It can all be worded and shot in a 60 second venue.” Less is more.
- If players don’t agree? Don’t sign or renew contracts going forward. Regardless of the talent or marquis name. Even if it means lockouts and more. Period. Full Stop.
Why? The political intrusion of just one individual (e.g., Colin Kaepernick) has demonstrated that all it takes is one to bring down the entire franchise, if not sport. It’s the NFL today, I’ll garner it’ll be the NBA® next and so forth. It has to stop somewhere. Might as well stop it where it started – for the good of all sports.
Remember: It’s “taking a knee” today. Tomorrow? ___________(fill in the blank) and it will never stop, and it’s already shown how far and fast it’ll spread. (Hint: again, see NBA for latest clues)
The only way to get rid of the political – is to get rid of it all together. And there is no price to be paid today that will be higher than what will be extracted tomorrow – willingly or not. i.e., A 30% decrease in revenues and viewership will look “fantastic” as compared to what looks to be coming on the horizon should this all continue.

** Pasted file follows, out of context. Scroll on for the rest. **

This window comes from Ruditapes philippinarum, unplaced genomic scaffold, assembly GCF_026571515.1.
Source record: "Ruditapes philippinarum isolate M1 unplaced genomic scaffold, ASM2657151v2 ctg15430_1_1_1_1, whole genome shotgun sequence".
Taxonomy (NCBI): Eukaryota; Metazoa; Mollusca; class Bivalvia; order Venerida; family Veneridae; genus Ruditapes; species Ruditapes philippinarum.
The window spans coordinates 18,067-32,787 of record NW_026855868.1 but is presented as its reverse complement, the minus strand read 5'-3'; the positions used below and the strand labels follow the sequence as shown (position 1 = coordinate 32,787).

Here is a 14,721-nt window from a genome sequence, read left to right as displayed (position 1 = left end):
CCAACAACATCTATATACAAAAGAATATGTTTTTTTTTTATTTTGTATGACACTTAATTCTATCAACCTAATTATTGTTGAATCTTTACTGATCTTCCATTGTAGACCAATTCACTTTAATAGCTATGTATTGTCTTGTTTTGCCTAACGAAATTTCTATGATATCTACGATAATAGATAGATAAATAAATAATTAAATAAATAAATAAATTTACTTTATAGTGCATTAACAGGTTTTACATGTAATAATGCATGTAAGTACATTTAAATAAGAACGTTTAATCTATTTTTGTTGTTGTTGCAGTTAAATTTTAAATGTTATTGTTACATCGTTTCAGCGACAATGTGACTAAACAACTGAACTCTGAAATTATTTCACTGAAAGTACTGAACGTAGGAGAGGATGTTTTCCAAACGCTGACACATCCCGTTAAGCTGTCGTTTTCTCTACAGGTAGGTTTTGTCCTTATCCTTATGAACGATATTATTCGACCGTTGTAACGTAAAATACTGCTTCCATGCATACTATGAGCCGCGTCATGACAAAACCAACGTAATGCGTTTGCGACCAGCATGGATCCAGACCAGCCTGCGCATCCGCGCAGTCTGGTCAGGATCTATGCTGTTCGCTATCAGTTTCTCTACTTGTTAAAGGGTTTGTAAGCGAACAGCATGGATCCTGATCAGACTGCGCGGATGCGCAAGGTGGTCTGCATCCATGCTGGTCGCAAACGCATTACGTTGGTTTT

There’s only one choice in this matter: Remove the political in one entire sweeping motion, much resembling the amputating an entire limb to save the body. Or, die-the-death of a thousand political cuts, day in, and day out, from this moment forward.
Allowing the political to enter into the sports world resembles much that other old sage about pregnancy. i.e., There’s no such thing as “a little bit.” You either are, or not.
Just like politics, you either are a political game, or not. The only way to relinquish the ever tightening death grip of politics into sports is to jettison it entirely. And yes, using another old sage fits, just not in the way most think of it. i.e., Erring on: “Throwing the baby out with the bath water” needs to be the rule, not just the cautionary tale. At least in the near term.
So now the big question: Will any of the above be even remotely enacted? All I’ll say is this – and it comes via a career of experience.
I highly doubt it. All sides are trying to be simultaneously “politically correct” while traversing the “political, ideological line.” You can’t have both. The only thing that’ll finally get everyone on the same playing field will be when the franchise bankruptcies begin to appear. And by then (if it isn’t already) it’ll be too late.
© 2017 Mark St.Cyr